Bird of Paradox

José Basulto, president of Brothers to the Rescue, is a CIA-trained warrior who insists he supports nonviolent resistance. Complicated? Sí, señor.

"Did you hear yourself say, “We have a MiG around here, hee, hee, hee?' the lawyer asked.

"Yes I did."

"You were gleeful at that moment, weren't you?"

Basulto insists his heralded 1962 shelling 
of the Rosita Hornedo hotel was his last 
act of exile violence
university of miami richter library
Basulto insists his heralded 1962 shelling of the Rosita Hornedo hotel was his last act of exile violence

"No, sir. I was nervous."

McKenna asked Alonso to replay the segment. The "hee, hee, hee" didn't sound nervous.

"Sir," asked McKenna, "you were happy because you were once again in a confrontation with MiGs, weren't you?"

"You are expressing my feelings at the time, and I am telling you I was nervous when I said that."

"But you laughed."

"It wasn't a laugh."

"You said, “Hee, hee, hee.' You don't want it to look like a laugh now, do you?"

Prosecutor John Kastrenakes objected, and Judge Lenard agreed.

The attorney rephrased his question. "While you were saying, “Hee, hee, hee,' you were leading two men to their deaths, weren't you?"

"Objection! Argumentative!" The judge sustained the objection.


Today Brothers to the Rescue owns just two planes, down from four. Basulto estimates that his financial contributors number about 5000. He confirms that the core leadership of the organization consists of just three men: Bill Schuss, Arnaldo Iglesias, and himself. But, he believes, that's an oversimplification. "Let me explain this to you," he said. "Brothers to the Rescue, in reality, is not even me, or Arnaldo Iglesias, or Bill Schuss. It's the community. It's the Cuban-American community plus many other members of other nationalities that provided the means for us to act in their behalf."

Those means came up during the trial when he was asked about the group's funding in the early Nineties as it stepped up its flights to rescue balseros in the Florida Straits. According to the BTTR's 1993 federal tax return, during the peak of the rafter crisis Brothers to the Rescue raised nearly a million dollars. Basulto didn't draw his $60,000 salary from the group's coffers that year, but he did sell his Cessna to the organization for $64,284. By 1995 the BTTR donations had dropped to $326,288, caused in part by the 1994 Clinton administration's repatriation policy. Basulto reduced his salary to about $37,000. The following year donations increased to $376, 817, with most of the difference contributing to his $60,000 salary. (The two other officers, vice president William Schuss and secretary Arnaldo Iglesias, received no salaries, according to the documents.)

New Times requested the BTTR tax forms for the years 1997 through 2000 to complete the picture. "I have nothing to hide," Basulto said in response to the request. For the group's 1999 tax return, the last year available, contributions were $229,249, more than one-fourth of which was consumed by Basulto's salary. "At the present time the organization is just there, like a fire station you have in case there is a fire," Basulto said. "But Brothers to the Rescue is also an attempt to bring about a change in Cuba that would not require Cubans to leave the island in order to be happy, to be free, to realize themselves as human beings."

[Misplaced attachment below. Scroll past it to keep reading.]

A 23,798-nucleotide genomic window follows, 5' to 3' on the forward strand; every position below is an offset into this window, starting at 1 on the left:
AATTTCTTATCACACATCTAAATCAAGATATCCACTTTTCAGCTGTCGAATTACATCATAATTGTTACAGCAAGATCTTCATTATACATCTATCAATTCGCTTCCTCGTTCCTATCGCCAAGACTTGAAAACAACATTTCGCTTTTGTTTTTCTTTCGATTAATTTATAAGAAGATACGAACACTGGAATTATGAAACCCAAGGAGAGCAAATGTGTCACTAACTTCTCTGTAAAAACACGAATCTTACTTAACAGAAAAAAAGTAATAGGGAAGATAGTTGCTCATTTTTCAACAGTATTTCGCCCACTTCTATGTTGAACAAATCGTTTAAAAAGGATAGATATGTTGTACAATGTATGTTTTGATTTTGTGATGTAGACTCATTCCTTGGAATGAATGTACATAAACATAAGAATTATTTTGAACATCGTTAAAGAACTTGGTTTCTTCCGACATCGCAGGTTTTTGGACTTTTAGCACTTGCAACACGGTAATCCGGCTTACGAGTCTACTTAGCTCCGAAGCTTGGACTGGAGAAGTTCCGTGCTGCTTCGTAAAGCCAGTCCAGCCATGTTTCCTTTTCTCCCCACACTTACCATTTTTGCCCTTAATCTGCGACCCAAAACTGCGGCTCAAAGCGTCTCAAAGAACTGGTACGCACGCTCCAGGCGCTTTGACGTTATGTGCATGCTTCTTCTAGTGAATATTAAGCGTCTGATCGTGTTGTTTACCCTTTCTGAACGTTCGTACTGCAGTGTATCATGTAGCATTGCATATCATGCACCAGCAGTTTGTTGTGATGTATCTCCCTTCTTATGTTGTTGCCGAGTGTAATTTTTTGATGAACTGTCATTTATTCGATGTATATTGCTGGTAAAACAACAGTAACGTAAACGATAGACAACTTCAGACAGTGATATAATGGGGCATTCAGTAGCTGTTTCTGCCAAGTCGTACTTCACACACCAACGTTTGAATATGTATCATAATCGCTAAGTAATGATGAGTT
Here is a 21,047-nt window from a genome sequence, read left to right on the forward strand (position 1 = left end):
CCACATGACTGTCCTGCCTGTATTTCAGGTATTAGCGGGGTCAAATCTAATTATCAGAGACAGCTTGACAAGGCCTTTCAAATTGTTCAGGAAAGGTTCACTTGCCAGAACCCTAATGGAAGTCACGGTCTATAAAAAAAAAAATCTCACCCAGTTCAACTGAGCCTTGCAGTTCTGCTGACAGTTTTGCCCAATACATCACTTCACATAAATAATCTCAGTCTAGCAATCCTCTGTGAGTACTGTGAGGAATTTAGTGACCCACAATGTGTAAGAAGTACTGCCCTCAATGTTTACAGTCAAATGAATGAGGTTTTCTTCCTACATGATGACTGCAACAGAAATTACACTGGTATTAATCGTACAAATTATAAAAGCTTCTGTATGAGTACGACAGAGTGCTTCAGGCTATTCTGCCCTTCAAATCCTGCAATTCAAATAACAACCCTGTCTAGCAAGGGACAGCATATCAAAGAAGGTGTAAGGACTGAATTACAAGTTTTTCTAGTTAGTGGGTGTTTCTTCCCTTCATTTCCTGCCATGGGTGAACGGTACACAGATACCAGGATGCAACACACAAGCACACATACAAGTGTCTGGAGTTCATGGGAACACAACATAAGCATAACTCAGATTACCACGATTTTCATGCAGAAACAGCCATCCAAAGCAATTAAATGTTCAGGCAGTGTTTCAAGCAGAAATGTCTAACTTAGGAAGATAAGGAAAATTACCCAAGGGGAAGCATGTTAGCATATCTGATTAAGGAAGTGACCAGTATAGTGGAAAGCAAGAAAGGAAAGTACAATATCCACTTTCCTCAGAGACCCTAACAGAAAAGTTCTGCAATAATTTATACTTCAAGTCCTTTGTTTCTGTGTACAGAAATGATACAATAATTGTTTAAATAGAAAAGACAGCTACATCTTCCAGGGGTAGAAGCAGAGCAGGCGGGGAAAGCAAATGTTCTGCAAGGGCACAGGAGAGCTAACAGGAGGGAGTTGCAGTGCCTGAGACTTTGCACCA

Basulto was not so forthcoming with regard to his private business dealings. "My personal life is entirely off," he warned. Instead he offered a hint: "I can tell you that last year I paid $50,000 in taxes. And that's not what someone with a $60,000 salary pays." He added that he'd been selling off holdings from an industrial park he built in the early Eighties. "I buy and sell land," he explained.

He wandered off to the other room and returned holding the Brothers to the Rescue plan for a new Cuba. It is a little white booklet, three by four inches, titled For the New Millennium/I am the Change! and outlines six phases of nonviolent opposition -- organization, disobedience, protest, civic abstention, direct civic action, and national encounter -- resulting in the "disintegration of the tyranny" and the taking of power by a "parallel government." And how do the booklets get inside Cuba? Dropped from planes? "No. No, no, no, no, no," he replied. "From Number 7 envelopes."

Undaunted by his possible impact on the trial verdict, Basulto is moving ahead with another mission that has a good chance of backfiring: his campaign to force the U.S. Justice Department to indict Fidel Castro for the deaths of his four compatriots. And yet the effort could gain just enough steam to provoke some unease for President Bush. Radio Mambí has recently begun rallying listeners to sign petitions in support of legal action. The station has been airing a promo for the campaign that uses audiotape released at the trial. The tape memorialized the whoops of the MiG pilot who shot down the two Brothers to the Rescue planes: "We gave it to 'em! We gave it to 'em! Fatherland or death! ¡Cojones!"

Basulto rejects the idea that the campaign is just a morale booster, a symbolic gesture for the already converted exile community. "It's not that symbolic," he said. "It's just a way of telling the president of the United States that there is a united community here that wants justice. We had two airplanes shot down. There were four passengers. Three of them were U.S. citizens. They were murdered. This happened in international airspace, and to this day no indictment has taken place against the participants.

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